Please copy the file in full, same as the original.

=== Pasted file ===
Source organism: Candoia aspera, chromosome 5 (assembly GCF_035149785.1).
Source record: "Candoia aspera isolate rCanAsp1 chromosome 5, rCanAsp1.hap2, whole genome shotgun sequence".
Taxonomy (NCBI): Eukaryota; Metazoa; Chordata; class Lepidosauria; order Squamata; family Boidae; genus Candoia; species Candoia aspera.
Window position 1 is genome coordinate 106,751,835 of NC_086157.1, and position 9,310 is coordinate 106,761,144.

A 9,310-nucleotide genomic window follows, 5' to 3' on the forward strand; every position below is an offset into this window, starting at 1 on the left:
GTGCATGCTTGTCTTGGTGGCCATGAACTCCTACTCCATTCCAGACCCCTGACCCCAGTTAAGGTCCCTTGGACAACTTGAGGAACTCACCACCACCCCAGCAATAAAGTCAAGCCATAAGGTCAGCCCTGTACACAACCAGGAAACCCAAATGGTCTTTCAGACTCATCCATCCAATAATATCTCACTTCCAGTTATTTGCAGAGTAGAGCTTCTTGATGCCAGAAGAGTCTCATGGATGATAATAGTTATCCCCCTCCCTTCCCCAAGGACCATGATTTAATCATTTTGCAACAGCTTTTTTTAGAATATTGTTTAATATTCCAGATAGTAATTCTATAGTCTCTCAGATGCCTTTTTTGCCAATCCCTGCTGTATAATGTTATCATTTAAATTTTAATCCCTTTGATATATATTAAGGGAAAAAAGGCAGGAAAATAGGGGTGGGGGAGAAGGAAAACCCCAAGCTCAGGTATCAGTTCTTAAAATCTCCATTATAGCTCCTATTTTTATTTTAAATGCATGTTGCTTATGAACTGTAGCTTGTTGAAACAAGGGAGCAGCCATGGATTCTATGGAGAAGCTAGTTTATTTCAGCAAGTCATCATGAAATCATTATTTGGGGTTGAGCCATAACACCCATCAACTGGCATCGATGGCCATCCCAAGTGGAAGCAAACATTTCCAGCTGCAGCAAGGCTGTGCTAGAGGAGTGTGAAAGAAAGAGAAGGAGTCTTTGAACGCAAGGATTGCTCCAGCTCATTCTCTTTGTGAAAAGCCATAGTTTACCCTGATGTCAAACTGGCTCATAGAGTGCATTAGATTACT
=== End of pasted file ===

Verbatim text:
Source organism: Candoia aspera, chromosome 5 (assembly GCF_035149785.1).
Source record: "Candoia aspera isolate rCanAsp1 chromosome 5, rCanAsp1.hap2, whole genome shotgun sequence".
Taxonomy (NCBI): Eukaryota; Metazoa; Chordata; class Lepidosauria; order Squamata; family Boidae; genus Candoia; species Candoia aspera.
Window position 1 is genome coordinate 106,751,835 of NC_086157.1, and position 9,310 is coordinate 106,761,144.

A 9,310-nucleotide genomic window follows, 5' to 3' on the forward strand; every position below is an offset into this window, starting at 1 on the left:
GTGCATGCTTGTCTTGGTGGCCATGAACTCCTACTCCATTCCAGACCCCTGACCCCAGTTAAGGTCCCTTGGACAACTTGAGGAACTCACCACCACCCCAGCAATAAAGTCAAGCCATAAGGTCAGCCCTGTACACAACCAGGAAACCCAAATGGTCTTTCAGACTCATCCATCCAATAATATCTCACTTCCAGTTATTTGCAGAGTAGAGCTTCTTGATGCCAGAAGAGTCTCATGGATGATAATAGTTATCCCCCTCCCTTCCCCAAGGACCATGATTTAATCATTTTGCAACAGCTTTTTTTAGAATATTGTTTAATATTCCAGATAGTAATTCTATAGTCTCTCAGATGCCTTTTTTGCCAATCCCTGCTGTATAATGTTATCATTTAAATTTTAATCCCTTTGATATATATTAAGGGAAAAAAGGCAGGAAAATAGGGGTGGGGGAGAAGGAAAACCCCAAGCTCAGGTATCAGTTCTTAAAATCTCCATTATAGCTCCTATTTTTATTTTAAATGCATGTTGCTTATGAACTGTAGCTTGTTGAAACAAGGGAGCAGCCATGGATTCTATGGAGAAGCTAGTTTATTTCAGCAAGTCATCATGAAATCATTATTTGGGGTTGAGCCATAACACCCATCAACTGGCATCGATGGCCATCCCAAGTGGAAGCAAACATTTCCAGCTGCAGCAAGGCTGTGCTAGAGGAGTGTGAAAGAAAGAGAAGGAGTCTTTGAACGCAAGGATTGCTCCAGCTCATTCTCTTTGTGAAAAGCCATAGTTTACCCTGATGTCAAACTGGCTCATAGAGTGCATTAGATTACT